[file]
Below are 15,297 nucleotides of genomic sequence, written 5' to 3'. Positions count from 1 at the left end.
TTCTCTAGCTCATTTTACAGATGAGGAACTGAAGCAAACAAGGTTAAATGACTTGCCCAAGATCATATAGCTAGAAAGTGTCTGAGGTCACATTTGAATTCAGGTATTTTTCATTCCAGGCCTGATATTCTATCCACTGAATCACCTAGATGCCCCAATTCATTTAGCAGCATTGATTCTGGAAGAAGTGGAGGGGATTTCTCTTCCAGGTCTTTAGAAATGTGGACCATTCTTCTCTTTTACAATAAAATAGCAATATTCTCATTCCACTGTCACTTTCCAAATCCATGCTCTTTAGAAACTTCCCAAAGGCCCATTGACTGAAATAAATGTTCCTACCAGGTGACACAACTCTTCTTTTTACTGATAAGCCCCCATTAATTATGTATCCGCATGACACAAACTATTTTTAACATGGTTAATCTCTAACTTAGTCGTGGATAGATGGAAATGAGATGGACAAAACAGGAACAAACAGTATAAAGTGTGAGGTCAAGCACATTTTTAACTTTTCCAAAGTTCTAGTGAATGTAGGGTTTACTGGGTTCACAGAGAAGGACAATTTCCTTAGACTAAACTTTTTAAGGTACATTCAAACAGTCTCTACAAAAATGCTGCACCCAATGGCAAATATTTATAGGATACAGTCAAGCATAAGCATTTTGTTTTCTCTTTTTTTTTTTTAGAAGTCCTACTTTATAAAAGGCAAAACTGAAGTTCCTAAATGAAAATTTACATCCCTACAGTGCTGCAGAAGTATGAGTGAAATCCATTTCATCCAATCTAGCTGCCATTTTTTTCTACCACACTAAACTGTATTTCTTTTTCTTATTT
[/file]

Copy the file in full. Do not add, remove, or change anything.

Below are 15,297 nucleotides of genomic sequence, written 5' to 3'. Positions count from 1 at the left end.
TTCTCTAGCTCATTTTACAGATGAGGAACTGAAGCAAACAAGGTTAAATGACTTGCCCAAGATCATATAGCTAGAAAGTGTCTGAGGTCACATTTGAATTCAGGTATTTTTCATTCCAGGCCTGATATTCTATCCACTGAATCACCTAGATGCCCCAATTCATTTAGCAGCATTGATTCTGGAAGAAGTGGAGGGGATTTCTCTTCCAGGTCTTTAGAAATGTGGACCATTCTTCTCTTTTACAATAAAATAGCAATATTCTCATTCCACTGTCACTTTCCAAATCCATGCTCTTTAGAAACTTCCCAAAGGCCCATTGACTGAAATAAATGTTCCTACCAGGTGACACAACTCTTCTTTTTACTGATAAGCCCCCATTAATTATGTATCCGCATGACACAAACTATTTTTAACATGGTTAATCTCTAACTTAGTCGTGGATAGATGGAAATGAGATGGACAAAACAGGAACAAACAGTATAAAGTGTGAGGTCAAGCACATTTTTAACTTTTCCAAAGTTCTAGTGAATGTAGGGTTTACTGGGTTCACAGAGAAGGACAATTTCCTTAGACTAAACTTTTTAAGGTACATTCAAACAGTCTCTACAAAAATGCTGCACCCAATGGCAAATATTTATAGGATACAGTCAAGCATAAGCATTTTGTTTTCTCTTTTTTTTTTTTAGAAGTCCTACTTTATAAAAGGCAAAACTGAAGTTCCTAAATGAAAATTTACATCCCTACAGTGCTGCAGAAGTATGAGTGAAATCCATTTCATCCAATCTAGCTGCCATTTTTTTCTACCACACTAAACTGTATTTCTTTTTCTTATTT